Notes to Editors

Caryl Phillips (Chair) was born in Saint Kitts and brought up in England. He is the author of numerous books of non-fiction and fiction. Dancing in the Dark won the 2006 PEN Open Book Award, and A Distant Shore won the 2004 Commonwealth Writers’ Prize. His other awards include the Martin Luther King Memorial Prize, a Lannan Literary Award, a Guggenheim Fellowship, and the James Tait Black Memorial Prize for Crossing the River, which was also shortlisted for the Booker Prize. He has written for the stage, television, and film, and is a contributor to newspapers and magazines on both sides of the Atlantic. He is a fellow of the Royal Society of Literature, and holds honorary doctorates from a number of universities. He has taught at universities in Britain, Singapore, Ghana, Sweden and Barbados and is currently Professor of English at Yale University. His latest novel, A View of the Empire at Sunset was published in 2018.

Jennifer Nansubuga Makumbi, a Ugandan novelist and short story writer, has a PhD from Lancaster University. Her first novel, Kintu, won the Kwani? Manuscript Project in 2013 and was longlisted for the Etisalat Prize in 2014. Her short story Let’s Tell This Story Properly won the 2014 Commonwealth Short Story Prize, and will be included in her first collection of stories, Manchester Happened, to be published by Oneworld in 2019. In 2018, Jennifer Nansubuga Makumbi was awarded the prestigious Windham-Campbell Prize for Fiction to support her writing. She lives in Manchester with her husband, Damian, and her son, Jordan, and teaches creative writing at Manchester Metropolitan University.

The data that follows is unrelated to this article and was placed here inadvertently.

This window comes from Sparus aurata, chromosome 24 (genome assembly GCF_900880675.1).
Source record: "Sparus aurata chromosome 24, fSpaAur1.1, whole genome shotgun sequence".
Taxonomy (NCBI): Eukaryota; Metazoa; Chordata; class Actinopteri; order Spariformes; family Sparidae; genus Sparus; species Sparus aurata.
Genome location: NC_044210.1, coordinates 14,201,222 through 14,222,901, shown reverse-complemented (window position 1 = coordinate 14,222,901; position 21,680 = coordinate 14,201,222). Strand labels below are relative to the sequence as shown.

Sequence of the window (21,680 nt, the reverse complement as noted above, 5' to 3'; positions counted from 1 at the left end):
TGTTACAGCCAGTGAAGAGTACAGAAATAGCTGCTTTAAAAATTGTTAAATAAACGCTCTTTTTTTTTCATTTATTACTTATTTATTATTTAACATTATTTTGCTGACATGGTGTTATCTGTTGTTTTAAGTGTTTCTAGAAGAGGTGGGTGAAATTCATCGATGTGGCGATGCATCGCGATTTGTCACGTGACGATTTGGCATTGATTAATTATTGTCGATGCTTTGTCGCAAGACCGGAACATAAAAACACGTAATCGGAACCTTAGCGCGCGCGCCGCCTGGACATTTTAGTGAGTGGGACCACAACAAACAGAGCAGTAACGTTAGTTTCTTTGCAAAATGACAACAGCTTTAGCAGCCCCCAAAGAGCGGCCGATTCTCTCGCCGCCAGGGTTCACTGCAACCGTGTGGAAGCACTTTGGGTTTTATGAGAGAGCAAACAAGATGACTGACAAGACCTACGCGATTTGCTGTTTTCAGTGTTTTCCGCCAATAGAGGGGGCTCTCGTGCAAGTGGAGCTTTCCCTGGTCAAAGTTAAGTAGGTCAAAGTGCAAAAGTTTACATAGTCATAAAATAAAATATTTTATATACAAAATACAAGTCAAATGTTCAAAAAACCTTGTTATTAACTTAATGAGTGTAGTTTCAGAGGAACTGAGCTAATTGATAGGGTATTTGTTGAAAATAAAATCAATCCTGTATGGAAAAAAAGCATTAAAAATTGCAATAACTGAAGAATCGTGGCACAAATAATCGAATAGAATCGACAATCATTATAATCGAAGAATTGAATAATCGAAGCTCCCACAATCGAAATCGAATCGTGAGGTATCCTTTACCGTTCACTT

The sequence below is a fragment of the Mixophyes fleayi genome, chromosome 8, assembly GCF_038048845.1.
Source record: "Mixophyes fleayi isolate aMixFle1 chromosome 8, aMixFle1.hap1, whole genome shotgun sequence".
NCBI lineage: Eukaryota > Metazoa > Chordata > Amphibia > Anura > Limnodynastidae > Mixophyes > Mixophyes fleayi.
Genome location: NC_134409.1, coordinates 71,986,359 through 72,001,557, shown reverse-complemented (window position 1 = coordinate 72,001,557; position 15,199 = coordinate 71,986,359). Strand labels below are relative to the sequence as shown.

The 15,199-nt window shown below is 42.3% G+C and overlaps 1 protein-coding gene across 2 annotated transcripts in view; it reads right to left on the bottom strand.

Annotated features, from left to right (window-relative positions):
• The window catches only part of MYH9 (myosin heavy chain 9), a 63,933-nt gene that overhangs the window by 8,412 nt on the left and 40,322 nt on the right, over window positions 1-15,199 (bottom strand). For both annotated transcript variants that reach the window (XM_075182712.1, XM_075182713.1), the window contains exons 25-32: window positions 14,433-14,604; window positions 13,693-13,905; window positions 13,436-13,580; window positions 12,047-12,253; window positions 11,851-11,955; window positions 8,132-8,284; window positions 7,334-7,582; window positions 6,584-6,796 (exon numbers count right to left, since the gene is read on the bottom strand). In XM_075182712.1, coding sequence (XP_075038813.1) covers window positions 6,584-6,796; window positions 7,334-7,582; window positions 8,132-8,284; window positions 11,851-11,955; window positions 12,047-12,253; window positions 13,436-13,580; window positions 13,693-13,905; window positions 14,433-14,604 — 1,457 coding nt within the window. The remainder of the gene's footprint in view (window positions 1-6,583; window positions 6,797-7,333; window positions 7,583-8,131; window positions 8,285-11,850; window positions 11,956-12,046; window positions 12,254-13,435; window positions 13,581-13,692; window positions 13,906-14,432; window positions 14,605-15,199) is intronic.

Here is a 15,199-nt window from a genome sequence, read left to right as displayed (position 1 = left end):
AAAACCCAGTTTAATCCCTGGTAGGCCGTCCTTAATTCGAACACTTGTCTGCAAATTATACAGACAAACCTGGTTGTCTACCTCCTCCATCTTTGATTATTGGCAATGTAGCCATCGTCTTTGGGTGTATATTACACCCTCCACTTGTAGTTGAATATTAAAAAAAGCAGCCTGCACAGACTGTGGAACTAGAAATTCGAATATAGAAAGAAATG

Mohammed Hanif was born in Okara, Pakistan. He Graduated from Pakistan Air Force Academy as Pilot Officer but subsequently left to pursue a career in journalism. His first novel, A Case of Exploding Mangoes, was longlisted for the Man Booker Prize, shortlisted for The Guardian First Book Award and won the Commonwealth Writers’ Prize for Best first novel. His second novel, Our Lady of Alice Bhatti, was shortlisted the 2012 Wellcome Prize. He has written the libretto for a new opera, Bhutto. He writes regularly for The New York Times, BBC Urdu, and BBC Punjabi.

Barbadian author and research consultant Karen Lord is known for her debut novel Redemption in Indigo, which won the 2008 Frank Collymore Literary Award, the 2010 Carl Brandon Parallax Award, the 2011 William L. Crawford Award, the 2011 Mythopoeic Fantasy Award for Adult Literature and the 2012 Kitschies Golden Tentacle (Best Debut), and was nominated for the 2011 World Fantasy Award for Best Novel. She is the author of the science fiction duology The Best of All Possible Worlds and The Galaxy Game, and the editor of the anthology New Worlds, Old Ways: Speculative Tales from the Caribbean.